He added: "I wish the UN would look at human rights in the round, rather than simply focusing all the time on the terrorist."

But Prof Novak refused to accept the rebuke. "The UN is strongly concerned about terrorism and counter-terrorism. But there are certain standards that have to be observed in the context of counter-terrorism," he said last night. "We in the western democratic countries, in the fight against terrorism, should not step over these limits by violating international law."

Prof Novak, whose investigations take him round the world, said he could cite Britain when he reports to the UN general assembly in October but he hoped the issue could be sorted out before then. His main objection is to the government's policy of seeking memoranda of understanding from countries to which people would be deported that they would not be tortured. He said the memoranda were not an appropriate tool to eradicate the risk of torture.

In other words, the UN “human rights commission” says a nation has no right to toss out folks openly advocating violence, mass murder, or even the religious justification for the destruction of the nation itself, if the hatemonger might be “persecuted” in their country of origin. Obtaining the assurance of the government of the country if origin is not sufficient, if the UN deems that country to be prone to use “torture”.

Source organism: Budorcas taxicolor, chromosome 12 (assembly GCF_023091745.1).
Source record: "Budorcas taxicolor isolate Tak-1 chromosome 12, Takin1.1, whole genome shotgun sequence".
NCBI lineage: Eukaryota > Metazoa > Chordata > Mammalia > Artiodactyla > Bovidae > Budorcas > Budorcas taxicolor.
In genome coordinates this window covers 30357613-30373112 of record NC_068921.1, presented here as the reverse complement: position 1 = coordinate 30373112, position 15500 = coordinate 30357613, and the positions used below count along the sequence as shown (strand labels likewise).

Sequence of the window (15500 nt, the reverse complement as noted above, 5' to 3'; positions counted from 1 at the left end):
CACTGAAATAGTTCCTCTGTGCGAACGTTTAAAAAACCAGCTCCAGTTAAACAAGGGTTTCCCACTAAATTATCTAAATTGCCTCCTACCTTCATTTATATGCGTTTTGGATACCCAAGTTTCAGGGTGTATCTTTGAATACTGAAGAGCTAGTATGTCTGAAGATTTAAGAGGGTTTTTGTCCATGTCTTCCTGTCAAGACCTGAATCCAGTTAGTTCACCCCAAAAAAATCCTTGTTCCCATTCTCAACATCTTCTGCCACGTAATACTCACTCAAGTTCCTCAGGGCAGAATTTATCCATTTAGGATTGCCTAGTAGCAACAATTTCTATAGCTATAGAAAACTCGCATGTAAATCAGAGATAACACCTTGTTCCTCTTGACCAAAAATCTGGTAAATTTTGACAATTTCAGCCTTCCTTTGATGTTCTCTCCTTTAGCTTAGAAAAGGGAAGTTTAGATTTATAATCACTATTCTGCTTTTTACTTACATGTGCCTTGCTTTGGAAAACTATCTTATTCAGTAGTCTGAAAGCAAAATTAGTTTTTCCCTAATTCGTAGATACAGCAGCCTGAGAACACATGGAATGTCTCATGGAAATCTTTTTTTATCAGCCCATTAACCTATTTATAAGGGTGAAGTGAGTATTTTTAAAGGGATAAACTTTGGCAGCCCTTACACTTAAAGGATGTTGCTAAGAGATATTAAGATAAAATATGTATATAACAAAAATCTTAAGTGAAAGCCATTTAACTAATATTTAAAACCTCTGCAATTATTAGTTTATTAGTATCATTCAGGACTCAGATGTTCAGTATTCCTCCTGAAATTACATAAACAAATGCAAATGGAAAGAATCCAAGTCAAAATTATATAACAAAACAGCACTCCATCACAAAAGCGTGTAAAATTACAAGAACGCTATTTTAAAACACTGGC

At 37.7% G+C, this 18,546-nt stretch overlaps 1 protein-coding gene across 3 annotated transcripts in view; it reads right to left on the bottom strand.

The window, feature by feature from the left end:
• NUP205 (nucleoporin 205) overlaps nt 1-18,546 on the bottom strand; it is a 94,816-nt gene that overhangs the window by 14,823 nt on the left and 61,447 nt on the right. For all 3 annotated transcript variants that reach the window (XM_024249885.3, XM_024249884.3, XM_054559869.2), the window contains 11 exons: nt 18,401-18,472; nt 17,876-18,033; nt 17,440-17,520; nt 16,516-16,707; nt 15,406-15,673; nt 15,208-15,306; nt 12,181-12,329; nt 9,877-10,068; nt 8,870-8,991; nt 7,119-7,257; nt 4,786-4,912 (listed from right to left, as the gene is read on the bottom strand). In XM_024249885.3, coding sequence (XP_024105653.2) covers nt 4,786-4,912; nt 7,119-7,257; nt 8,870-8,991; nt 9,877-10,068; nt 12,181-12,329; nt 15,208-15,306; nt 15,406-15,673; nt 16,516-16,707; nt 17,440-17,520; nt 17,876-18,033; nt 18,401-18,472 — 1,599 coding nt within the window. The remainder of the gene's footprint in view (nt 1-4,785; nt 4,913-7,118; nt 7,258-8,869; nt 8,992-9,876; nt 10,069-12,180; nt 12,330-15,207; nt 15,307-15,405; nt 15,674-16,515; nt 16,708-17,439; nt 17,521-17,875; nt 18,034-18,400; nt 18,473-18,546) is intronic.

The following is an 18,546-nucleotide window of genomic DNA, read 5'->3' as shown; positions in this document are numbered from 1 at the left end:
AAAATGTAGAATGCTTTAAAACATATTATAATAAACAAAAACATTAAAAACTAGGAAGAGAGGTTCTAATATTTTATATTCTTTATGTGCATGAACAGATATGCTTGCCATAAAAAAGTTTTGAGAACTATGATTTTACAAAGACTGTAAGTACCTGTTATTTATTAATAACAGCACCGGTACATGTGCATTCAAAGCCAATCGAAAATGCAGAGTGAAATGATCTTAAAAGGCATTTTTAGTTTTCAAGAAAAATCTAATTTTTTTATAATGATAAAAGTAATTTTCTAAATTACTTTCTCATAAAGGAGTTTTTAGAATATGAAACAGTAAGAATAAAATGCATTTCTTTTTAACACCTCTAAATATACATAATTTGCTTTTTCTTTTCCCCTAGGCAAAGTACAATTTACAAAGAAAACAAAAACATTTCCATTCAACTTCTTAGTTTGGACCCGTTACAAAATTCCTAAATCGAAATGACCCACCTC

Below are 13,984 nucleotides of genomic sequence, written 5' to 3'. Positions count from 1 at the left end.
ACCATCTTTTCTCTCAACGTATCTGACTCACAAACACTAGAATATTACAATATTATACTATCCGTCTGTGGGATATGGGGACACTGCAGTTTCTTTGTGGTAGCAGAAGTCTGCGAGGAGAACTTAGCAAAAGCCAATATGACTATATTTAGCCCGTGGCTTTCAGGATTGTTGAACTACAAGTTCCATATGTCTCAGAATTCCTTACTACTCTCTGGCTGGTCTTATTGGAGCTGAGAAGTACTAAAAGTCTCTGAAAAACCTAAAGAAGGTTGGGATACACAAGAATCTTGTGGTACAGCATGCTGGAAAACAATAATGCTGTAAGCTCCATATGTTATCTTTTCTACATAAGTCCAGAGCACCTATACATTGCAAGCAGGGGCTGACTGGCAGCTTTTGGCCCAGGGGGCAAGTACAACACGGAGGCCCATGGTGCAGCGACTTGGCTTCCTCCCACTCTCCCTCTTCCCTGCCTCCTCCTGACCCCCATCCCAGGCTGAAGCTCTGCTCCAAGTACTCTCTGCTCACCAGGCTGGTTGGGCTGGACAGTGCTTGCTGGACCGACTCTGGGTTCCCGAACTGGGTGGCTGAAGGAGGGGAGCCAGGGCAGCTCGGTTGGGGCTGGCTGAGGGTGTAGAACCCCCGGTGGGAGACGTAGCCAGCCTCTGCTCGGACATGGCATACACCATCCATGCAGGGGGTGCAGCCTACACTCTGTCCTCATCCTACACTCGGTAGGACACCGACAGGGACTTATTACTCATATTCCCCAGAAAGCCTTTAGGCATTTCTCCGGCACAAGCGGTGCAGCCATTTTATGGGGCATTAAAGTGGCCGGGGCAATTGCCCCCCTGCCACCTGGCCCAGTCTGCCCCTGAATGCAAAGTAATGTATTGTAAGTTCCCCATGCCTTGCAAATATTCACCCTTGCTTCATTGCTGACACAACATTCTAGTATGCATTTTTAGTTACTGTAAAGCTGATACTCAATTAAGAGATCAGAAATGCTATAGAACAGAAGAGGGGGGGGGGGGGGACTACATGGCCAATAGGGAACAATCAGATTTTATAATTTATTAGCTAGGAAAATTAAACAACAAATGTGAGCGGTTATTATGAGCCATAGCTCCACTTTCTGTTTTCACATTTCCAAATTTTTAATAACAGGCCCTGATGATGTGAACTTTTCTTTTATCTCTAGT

This of course conveniently overlooks the fact that the hatemonger is in the host country in the first place only because that country chose to allow him entry. So now, somehow, “international law” guarantees an immigrant the right to stay in a foreign land, no matter how he abuses that courtesy afforded him by the host. Remember, this is the same UN that paid for the palestinians’ “today Gaza, tomorrow every inch of the land” propaganda barrage, a clear statement of the palestinian intention to eradicate the nation of Israel (a nation recognized, by the way, by the UN) from the face of the earth, and either kill the Israelis or “drive them into the sea.”

But in the view of the UN, the “human rights” of the Islamist hatemongers somehow outweigh the right of the citizens of Britain to not be slaughtered in the streets. The UN takes the position that “international law” and the 1951 Geneva Convention on refugees prohibits deporting them back to their home countries “where they could be persecuted”. The British government, however, makes the case that their intent is in keeping with British immigration law.

Mr Clarke's announcement yesterday clarifies his existing powers under the 1971 Immigration Act and requires no new legislation. It comes into effect immediately and sets out the sort of behaviour likely to lead him to exclude foreign citizens.